Brown and white Border collie holding onto a red Frisbee

How to teach a dog to catch a Frisbee

I have never owned a dog that was especially keen on Frisbees but I have cared for some in my Dog kennel facility that loved to catch Frisbees. I have done extensive research on the whole Frisbee subject.

I learned recently that the United Kennel club in Britain banned the sport of Frisbee in their official sanctioned dog shows. Why? The possibility of injury among some of these Frisbee crazed Dog athletes is there. Personally I think that is carrying things too far, banning a sport because there have been some injuries. That possibility is there in every single sport for animal or human.

From what I have witnessed, dogs that love Frisbees, and leap through the air in twists and turns, do it because they enjoy it!  However, that being said, if you do plan on training your dog to be that ultimate Frisbee athlete, please make sure your dog is 100% fit and schedule regular chiropractic treatments or exams just to be sure.

Blue Heeler catching a frisbee in mid air, twisting his body as he catches the frisbee

To Frisbee or not to Frisbee? Teaching your dog to catch a Frisbee usually begins when they are puppies. Start with a soft floppy Fabric type of Frisbee, strong enough to play Tug of War with it too.  You want your puppy to choose the Frisbee as his or her’s favorite toy. As your puppy grows into an adolescent, you can graduate to firmer Frisbees that can take a little chewing. The Nylabone flexichew is one such frisbee.

smaller Pit bull crossed dog running with a orange frisbee in his mouth



You want to stay away from the Frisbees made for people, they are too hard. Repeated grabbing and catching by a dog will damage his teeth and mouth. The punctures in the plastic left by powerful teeth become sharp points for your hands and your dog’s mouth  as well.

One sable and white Corgi and one Tri coloured Corgi both holding onto a blue frisbee

Once you have your puppy thoroughly hooked into the joys of playing with a Frisbee, it’s time to teach him or her to retrieve as you would teach him or her to retrieve a ball or other toy. When teaching the business of retrieve, I generally rely on treats at first, trading the ball, toy or in this case Frisbee, for a treat. With some dogs that are not overly treat motivated, sometimes using another toy as a trade off works too.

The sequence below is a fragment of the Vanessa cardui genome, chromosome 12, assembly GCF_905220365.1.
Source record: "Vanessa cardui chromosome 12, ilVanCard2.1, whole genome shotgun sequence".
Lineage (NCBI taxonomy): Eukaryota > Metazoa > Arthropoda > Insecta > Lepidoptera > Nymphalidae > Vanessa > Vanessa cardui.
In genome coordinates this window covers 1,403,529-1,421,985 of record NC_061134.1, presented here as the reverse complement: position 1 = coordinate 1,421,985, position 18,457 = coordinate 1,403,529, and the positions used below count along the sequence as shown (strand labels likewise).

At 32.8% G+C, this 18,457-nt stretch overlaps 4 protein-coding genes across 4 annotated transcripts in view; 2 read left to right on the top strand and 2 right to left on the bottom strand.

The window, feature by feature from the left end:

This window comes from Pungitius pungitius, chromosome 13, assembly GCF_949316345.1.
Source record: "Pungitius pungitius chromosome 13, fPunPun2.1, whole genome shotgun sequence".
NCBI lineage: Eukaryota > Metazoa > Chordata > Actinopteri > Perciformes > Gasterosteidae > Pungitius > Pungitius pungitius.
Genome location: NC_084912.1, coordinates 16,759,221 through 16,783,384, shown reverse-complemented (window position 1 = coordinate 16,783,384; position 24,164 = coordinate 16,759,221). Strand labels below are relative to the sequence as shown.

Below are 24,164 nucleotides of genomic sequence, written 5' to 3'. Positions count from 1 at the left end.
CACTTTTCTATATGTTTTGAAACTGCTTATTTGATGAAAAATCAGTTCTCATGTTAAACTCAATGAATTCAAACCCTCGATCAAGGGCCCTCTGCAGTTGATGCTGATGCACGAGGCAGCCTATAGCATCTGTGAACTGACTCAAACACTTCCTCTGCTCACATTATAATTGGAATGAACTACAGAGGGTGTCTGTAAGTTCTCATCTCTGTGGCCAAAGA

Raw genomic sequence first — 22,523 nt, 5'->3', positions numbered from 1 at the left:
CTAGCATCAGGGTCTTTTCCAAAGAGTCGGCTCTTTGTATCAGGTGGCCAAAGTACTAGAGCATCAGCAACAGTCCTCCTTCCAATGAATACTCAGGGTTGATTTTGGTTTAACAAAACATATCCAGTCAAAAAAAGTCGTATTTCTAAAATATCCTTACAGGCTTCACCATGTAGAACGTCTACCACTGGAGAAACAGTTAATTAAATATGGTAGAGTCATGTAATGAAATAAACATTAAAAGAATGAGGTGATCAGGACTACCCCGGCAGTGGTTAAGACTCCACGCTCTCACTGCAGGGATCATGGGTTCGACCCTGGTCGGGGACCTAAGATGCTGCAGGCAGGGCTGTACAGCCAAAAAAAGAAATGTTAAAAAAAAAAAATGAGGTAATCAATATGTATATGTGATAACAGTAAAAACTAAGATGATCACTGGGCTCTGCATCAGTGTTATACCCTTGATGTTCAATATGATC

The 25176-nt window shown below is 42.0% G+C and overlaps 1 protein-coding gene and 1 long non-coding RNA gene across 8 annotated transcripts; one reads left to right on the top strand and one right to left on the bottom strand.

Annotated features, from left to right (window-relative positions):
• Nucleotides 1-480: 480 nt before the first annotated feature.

I have had success in teaching dogs, very dominant dogs, in retrieving and giving me their special ball or toy, by trading for another. One particular dog would only give up a tennis ball to me, if I had another one ready to throw. I could keep her busy untill she was exhausted (or I was bored) with a few tennis balls. Another dog, also very dominant, was crazy for cuzin squeeky balls (they are round latex balls with feet). I could sit on a bench and ask him to bring me the ball, but he would sometimes drop the ball too far from me. I would then ask him to bring it ‘closer’. He got so good at this, I didn’t have to leave my bench. He knew I was not about to throw the other toy unless I had his other one in hand. What fun!

Jack Russel catching a red frisbee with all four feet off the ground

If your dog is already an adult, it’s not too late to introduce the Frisbee. Some trainers will use the Frisbee as the dog’s food dish, so the dog will see the Frisbee as a wonderful source of goodness! Obviously this is not a good idea if you feed your dog a raw, cooked or canned diet! Messy! This training method would only work for kibble or bisquits. The point is to get the dog so entranced by the Frisbee that he or she will literally want to leap through the air to get it when you throw it.

Fabric Frisbees like the Chuckit Squirrel and the Booda Tailspin Flyer (and others) are ideal for home play once your dog is past the stage of chewing. I have used both the Nylabone frisbee and the fabric ones but most dogs will prefer the fabric frisbees for catching out of the air. The Nylabone flexichew frisbees hurt when the dog makes contact with it midair with his nose! The fabric frisbees however don’t last long in the mouths of chewers!

If you are wanting to create a Frisbee athlete, then Frisbees like the Hyperflite Jawz won’t disappoint. More expensive, yes, but they are light and durable and are often the Frisbee of choice by serious competitors. Ebay has some at competitive prices, I did some research for you and found the top three. The Hyperflite Jawz is very popular and the prices vary wildly but Ebay seems to have the lowest price with Free shipping. Click on the following Ebay links for the Hyperflite Jawz  or the  Booda Tailspin Flyer  or a Chuckit Squirrel (Canada) or Chuckit Squirrel (USA & others)or or the floating Chuckit Paraflite . The last three types generally come in 3 sizes. When Ebay says ‘Free shipping’ in conjunction with Shipping from the US, it means only Free shipping to anywhere in the Continental USA.

I always wanted to do more with Frisbees and dogs, however, my throwing technique…, well my throwing in general just sucks! There I said it….My Frisbees usually wind up on the roof or over the fence! The looks of frustration on my poor dogs (and sadness), when yet another Frisbee or toy is sitting on the roof. I hope this answers your question on how to teach your dog to catch a frisbee. Happy training!

Three Shetland Sheepdogs holding onto the same Booda Frisbee

For the Page Dog Agility

For the Page Frisbees for training & competition